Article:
A scientific paper titled “A model balancing cooperation and competition” explores the possible reasons why right-handed people dominate the overall human population. They found a correlation between competition and cooperation in biological relationships and the handedness of the population. Based on this they formed a mathematical model to see if they could predict the percentage of right and left handedness in sub groups or in other species. Human populations that disproportionately lean toward cooperation lean toward right handedness. Conversely, specific sub cultures such as athletes have a higher percentage of left-handed people than the overall population. The mathematical model the researchers formed accurately predicts the percentage of left-handers in a species or group based on the balance of cooperation and competition in the social relationships of group members.
The human population is approximately 90% right handed and 10% left handed. While competitive behaviors are necessary and valuable to be able to meet the challenges we face as a species, cooperation between us is essential for the type of world we now live in. It is also essential as part of the relationship model that makes up our internal biology. Organs must cooperate with each other and our immune system must compete for dominance over would be attackers of the system. In fact, 90% of DNA in the human body is non-human and mostly built on a cooperative relationship model. Our biology is dependent predominately on cooperative rather than competitive relationships.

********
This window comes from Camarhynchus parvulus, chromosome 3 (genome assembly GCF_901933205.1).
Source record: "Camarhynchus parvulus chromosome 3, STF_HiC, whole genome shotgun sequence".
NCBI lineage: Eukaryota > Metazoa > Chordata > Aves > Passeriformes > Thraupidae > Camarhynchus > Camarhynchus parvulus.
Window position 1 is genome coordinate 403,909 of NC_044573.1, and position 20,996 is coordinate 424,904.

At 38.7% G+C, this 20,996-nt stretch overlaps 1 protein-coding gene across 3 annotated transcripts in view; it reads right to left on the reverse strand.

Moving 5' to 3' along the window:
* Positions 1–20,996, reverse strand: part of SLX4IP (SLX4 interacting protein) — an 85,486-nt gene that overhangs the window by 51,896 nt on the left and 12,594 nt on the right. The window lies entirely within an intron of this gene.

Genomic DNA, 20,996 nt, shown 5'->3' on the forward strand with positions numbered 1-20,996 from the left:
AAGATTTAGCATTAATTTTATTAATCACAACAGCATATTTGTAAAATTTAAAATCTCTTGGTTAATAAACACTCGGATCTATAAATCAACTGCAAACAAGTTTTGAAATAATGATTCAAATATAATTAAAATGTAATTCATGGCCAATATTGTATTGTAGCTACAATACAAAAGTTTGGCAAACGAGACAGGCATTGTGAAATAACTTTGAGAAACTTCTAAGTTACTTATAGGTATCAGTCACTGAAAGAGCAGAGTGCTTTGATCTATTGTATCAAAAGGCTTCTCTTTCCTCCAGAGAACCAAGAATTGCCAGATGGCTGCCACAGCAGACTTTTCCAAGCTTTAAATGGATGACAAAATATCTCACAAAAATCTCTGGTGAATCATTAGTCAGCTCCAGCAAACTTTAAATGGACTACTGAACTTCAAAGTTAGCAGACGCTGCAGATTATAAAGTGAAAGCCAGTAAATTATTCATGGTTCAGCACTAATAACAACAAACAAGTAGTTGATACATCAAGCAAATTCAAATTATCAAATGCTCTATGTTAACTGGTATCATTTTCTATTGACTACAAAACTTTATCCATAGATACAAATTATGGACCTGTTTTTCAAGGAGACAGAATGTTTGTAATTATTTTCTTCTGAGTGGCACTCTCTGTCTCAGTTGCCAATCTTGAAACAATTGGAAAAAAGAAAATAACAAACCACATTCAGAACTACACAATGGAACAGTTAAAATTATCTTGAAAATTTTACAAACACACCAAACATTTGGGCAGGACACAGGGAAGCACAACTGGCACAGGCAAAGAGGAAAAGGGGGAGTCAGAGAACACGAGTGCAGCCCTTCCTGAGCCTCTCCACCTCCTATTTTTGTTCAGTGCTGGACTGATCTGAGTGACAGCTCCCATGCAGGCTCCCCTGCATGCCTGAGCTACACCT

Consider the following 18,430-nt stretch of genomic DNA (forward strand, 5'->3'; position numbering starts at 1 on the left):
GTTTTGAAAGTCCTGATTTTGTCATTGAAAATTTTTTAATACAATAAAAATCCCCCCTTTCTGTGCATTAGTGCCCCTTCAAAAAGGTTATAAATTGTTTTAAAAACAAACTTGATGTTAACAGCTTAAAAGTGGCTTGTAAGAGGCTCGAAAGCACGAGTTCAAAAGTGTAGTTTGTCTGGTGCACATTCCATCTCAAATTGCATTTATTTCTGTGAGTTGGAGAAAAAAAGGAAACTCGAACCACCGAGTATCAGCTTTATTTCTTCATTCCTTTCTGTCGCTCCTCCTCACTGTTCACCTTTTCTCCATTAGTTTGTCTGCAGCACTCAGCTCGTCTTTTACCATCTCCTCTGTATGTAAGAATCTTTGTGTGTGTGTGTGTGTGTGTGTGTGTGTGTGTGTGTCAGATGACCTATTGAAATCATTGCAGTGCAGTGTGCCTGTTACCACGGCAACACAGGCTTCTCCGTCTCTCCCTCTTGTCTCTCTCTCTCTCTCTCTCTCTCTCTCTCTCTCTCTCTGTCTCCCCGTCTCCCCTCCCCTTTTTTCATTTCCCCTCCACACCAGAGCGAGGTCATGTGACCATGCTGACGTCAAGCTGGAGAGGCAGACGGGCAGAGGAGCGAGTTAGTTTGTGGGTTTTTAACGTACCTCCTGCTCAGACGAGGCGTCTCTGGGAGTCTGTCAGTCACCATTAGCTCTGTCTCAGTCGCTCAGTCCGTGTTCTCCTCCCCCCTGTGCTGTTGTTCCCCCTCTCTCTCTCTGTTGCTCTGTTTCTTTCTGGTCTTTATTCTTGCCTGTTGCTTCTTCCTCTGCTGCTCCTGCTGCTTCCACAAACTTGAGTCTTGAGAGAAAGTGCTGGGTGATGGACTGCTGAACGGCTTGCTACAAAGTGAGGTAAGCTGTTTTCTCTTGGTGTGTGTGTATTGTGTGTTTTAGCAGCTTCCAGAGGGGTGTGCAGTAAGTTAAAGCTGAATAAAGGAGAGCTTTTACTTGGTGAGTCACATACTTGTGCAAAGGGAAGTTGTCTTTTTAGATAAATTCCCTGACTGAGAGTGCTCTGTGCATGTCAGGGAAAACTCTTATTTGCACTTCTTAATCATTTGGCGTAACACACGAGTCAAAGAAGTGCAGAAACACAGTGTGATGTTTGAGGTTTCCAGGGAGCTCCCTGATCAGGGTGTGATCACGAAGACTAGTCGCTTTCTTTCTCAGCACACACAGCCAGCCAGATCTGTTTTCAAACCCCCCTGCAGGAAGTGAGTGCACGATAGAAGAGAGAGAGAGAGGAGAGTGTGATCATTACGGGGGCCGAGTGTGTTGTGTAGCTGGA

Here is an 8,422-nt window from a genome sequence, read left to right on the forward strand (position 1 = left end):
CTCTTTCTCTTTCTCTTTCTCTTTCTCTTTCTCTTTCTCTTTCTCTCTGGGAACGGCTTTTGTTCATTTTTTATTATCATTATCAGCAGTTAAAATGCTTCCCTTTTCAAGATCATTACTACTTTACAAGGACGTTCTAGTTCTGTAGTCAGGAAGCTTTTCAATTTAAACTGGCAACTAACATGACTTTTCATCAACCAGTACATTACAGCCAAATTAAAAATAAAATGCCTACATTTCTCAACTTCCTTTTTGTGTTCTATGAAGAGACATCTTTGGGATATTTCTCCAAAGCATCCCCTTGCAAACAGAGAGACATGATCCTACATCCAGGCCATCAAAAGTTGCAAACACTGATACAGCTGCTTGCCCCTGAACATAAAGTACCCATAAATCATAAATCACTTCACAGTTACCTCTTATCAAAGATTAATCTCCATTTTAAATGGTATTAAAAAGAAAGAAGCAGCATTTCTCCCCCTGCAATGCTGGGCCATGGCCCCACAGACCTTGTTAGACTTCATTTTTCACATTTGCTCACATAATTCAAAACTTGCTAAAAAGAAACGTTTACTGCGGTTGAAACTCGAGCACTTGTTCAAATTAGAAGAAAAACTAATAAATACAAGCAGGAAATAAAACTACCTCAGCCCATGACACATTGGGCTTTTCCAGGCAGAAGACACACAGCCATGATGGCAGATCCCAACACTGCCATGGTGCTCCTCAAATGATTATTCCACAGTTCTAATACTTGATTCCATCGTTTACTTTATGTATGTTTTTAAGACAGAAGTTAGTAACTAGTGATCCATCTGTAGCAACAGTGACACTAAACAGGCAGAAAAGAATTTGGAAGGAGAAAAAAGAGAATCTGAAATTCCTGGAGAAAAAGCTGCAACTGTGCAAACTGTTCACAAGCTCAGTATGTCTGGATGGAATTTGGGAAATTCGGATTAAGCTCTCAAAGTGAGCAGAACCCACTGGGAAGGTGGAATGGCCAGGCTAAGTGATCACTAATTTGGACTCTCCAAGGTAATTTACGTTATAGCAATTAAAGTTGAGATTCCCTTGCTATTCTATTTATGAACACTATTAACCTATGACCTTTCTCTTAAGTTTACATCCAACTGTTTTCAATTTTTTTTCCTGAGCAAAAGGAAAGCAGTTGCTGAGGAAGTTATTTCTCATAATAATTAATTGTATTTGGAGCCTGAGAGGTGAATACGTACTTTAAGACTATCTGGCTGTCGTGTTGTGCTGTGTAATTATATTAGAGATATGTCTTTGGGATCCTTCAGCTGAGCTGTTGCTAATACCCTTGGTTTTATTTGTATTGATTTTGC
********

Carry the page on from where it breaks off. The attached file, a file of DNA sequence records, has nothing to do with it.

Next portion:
Competition and cooperation are both necessary elements of our biology and our relationship provided they exist in the correct measure. In human culture we run into problems when cooperation or competition is misapplied to situations that call for the other. Something to think about…
 Paper by Daniel M. Abrams and Mark J. Panaggio http://rsif.royalsocietypublishing.org/content/early/2012/04/24/rsif.2012.0211
 These cooperative relationships are sometimes called endosymbiotic (internal) and exosymbiotic (on the surface).